Weekend Sip: This Polish vodka wants you to dig its terroir

Weekend Sip: This Polish vodka wants you to dig its terroir

The bottles: Belvedere Vodka Single Estate Rye Series, $45 per bottle

The back story: The folks at Belvedere, a Polish upmarket brand, have been making vodka (or “wodka,” as they call it) for more than a century. But as proud as they are in their traditional offering, which is made from Polish (or “Polska”) rye, they are looking to redefine the category. Hence, this Single Estate Rye Series of two bottles, Lake Bartężek and Smogóry Forest.

The idea here is to focus on “terroir” in vodka, the same as wine drinkers do with wine. That is, to look closely at the origin of the grain that goes into the vodka. So, with the Lake Bartężek vodka in the series, it’s about rye that grows in a northern Poland district, where the grain spends most of the winter covered in snow — “conditions that add to its character,” says Brian Stewart, Belvedere’s North American brand ambassador. By contrast, the rye in the Smogóry Forest vodka comes from an estate in western Poland, a region “known for its vast forests” and “mild winters,” says Stewart.

So, what would be prompting a vodka brand to take this wine-like turn? While vodka remains hugely popular — and the No. 1 spirit in the U.S. — it is no secret that it is facing stiff competition from whiskey in recent years, as a new generation of drinkers embraces the brown stuff, especially bourbon and rye. In 2017, vodka sales in the U.S. increased slightly by 3% to $6.2 billion, as measured by supplier revenue, according to the Distilled Spirits Council of the United States. American whiskey, on the other hand, saw a much more robust spike of 8%.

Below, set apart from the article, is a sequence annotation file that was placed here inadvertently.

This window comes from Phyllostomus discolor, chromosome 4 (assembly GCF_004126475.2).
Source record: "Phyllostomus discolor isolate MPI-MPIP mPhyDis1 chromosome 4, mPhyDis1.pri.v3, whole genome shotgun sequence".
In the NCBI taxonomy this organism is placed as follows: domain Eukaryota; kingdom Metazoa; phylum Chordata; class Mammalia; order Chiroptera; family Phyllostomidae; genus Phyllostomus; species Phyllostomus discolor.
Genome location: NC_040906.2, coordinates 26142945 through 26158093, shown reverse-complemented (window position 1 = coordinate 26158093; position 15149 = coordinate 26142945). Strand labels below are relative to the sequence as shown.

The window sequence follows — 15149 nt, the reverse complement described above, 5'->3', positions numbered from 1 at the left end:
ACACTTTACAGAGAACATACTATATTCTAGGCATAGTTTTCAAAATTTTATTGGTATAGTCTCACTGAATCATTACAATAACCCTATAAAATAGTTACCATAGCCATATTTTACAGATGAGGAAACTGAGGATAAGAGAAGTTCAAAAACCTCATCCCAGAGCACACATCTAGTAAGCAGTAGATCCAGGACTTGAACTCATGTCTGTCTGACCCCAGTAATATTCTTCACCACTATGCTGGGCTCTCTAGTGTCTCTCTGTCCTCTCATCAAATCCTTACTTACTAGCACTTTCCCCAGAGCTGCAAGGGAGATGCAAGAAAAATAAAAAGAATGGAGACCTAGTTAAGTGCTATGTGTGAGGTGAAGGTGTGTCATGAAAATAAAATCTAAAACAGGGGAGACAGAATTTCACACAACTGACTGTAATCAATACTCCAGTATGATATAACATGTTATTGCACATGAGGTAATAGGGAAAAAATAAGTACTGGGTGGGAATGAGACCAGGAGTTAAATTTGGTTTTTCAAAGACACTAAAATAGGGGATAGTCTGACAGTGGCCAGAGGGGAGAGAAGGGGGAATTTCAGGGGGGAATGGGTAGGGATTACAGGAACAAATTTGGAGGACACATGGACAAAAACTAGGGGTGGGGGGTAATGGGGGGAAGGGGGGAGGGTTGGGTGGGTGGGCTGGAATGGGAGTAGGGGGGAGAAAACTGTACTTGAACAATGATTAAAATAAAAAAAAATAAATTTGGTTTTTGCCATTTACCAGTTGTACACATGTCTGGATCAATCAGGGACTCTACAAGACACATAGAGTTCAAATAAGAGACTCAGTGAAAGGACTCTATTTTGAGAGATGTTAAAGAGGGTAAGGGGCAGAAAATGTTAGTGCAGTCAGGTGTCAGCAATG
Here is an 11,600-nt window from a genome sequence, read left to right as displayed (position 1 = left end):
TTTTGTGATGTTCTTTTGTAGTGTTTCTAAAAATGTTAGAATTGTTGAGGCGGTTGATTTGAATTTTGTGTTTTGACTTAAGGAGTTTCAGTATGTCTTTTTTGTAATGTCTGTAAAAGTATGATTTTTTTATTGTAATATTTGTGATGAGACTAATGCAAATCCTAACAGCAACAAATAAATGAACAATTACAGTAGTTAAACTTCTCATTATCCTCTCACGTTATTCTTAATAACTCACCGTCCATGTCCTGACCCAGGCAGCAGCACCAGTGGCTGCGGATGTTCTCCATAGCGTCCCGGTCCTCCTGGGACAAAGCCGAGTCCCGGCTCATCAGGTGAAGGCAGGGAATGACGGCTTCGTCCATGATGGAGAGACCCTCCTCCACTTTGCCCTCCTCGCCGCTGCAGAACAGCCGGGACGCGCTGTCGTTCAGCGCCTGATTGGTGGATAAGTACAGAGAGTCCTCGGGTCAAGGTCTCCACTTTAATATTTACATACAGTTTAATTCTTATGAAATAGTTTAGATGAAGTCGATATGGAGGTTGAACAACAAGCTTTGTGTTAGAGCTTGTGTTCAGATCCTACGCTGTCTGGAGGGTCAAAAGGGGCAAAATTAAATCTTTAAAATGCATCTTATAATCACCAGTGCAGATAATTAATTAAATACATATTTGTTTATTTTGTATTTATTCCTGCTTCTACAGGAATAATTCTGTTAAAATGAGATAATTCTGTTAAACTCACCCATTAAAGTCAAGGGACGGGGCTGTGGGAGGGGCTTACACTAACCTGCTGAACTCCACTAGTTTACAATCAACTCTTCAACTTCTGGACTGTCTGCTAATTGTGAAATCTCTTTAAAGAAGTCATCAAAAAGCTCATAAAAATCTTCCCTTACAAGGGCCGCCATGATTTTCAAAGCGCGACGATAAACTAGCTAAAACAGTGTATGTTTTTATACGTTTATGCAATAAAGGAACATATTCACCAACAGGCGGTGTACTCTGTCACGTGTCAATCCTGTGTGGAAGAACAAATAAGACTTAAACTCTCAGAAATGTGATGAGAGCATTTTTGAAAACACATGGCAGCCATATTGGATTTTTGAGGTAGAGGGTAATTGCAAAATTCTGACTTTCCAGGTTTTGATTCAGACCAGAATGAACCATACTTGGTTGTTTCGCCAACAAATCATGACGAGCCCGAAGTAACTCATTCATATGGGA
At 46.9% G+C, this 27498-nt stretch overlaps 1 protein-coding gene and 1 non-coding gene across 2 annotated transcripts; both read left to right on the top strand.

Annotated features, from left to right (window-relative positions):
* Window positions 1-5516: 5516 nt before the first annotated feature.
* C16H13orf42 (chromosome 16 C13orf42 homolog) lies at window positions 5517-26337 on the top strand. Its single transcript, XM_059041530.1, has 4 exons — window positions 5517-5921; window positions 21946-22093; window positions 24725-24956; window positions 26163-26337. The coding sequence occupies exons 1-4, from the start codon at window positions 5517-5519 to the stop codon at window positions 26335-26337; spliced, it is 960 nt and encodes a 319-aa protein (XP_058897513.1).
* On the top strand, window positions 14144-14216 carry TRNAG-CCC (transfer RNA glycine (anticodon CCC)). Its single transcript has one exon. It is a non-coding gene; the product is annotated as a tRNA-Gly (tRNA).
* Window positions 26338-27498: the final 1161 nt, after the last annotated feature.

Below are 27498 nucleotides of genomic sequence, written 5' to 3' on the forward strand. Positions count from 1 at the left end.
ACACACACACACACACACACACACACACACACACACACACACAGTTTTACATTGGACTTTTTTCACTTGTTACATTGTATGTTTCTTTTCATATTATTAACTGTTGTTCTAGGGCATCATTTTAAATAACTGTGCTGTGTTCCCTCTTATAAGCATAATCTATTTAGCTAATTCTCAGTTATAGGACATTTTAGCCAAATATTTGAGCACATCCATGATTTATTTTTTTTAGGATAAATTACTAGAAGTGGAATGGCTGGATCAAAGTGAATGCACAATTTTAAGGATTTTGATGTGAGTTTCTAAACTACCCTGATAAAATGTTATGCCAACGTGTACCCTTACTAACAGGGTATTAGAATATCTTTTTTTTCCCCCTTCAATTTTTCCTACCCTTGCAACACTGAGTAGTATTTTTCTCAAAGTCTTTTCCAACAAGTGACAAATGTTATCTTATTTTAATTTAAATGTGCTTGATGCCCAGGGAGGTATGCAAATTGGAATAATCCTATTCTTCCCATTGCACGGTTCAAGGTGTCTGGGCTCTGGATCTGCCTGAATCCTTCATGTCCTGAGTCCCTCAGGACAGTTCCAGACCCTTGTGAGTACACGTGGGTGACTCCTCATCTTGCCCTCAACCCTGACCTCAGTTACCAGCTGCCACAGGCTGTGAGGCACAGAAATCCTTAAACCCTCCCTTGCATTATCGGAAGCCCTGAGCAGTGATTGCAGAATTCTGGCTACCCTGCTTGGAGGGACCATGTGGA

And while vodka brands have often turned to flavored products to propel their sales — Belvedere has more than its share of such offerings — that industry strategy appears to have its limits. The “appeal is now shifting towards substance,” says Belvedere President Rodney Williams. “We expect to see fewer flavor launches and more focus on other kinds of innovations, such as our Single Estate Rye Series, around provenance, terroir and heritage.”

What we think about them: We give credit to Belvedere for showing that vodka is far more varied than many people believe. In this case, you have two vodkas made from the very same grain and the differences are hard to miss. The Lake vodka has a cleaner, more refreshing quality — the brand is right when it says you pick up hints of spearmint. The Forest vodka has a fuller-bodied taste and appeal — the brand refers to notes of salted caramel and a “white pepper finish.”

How to enjoy them: These are sipping vodkas that are best appreciated neat or on the rocks, though the brand says they can be used in cocktails. One final note: The bottles are now being offered only in bars and restaurants, but should be available at retail next year.

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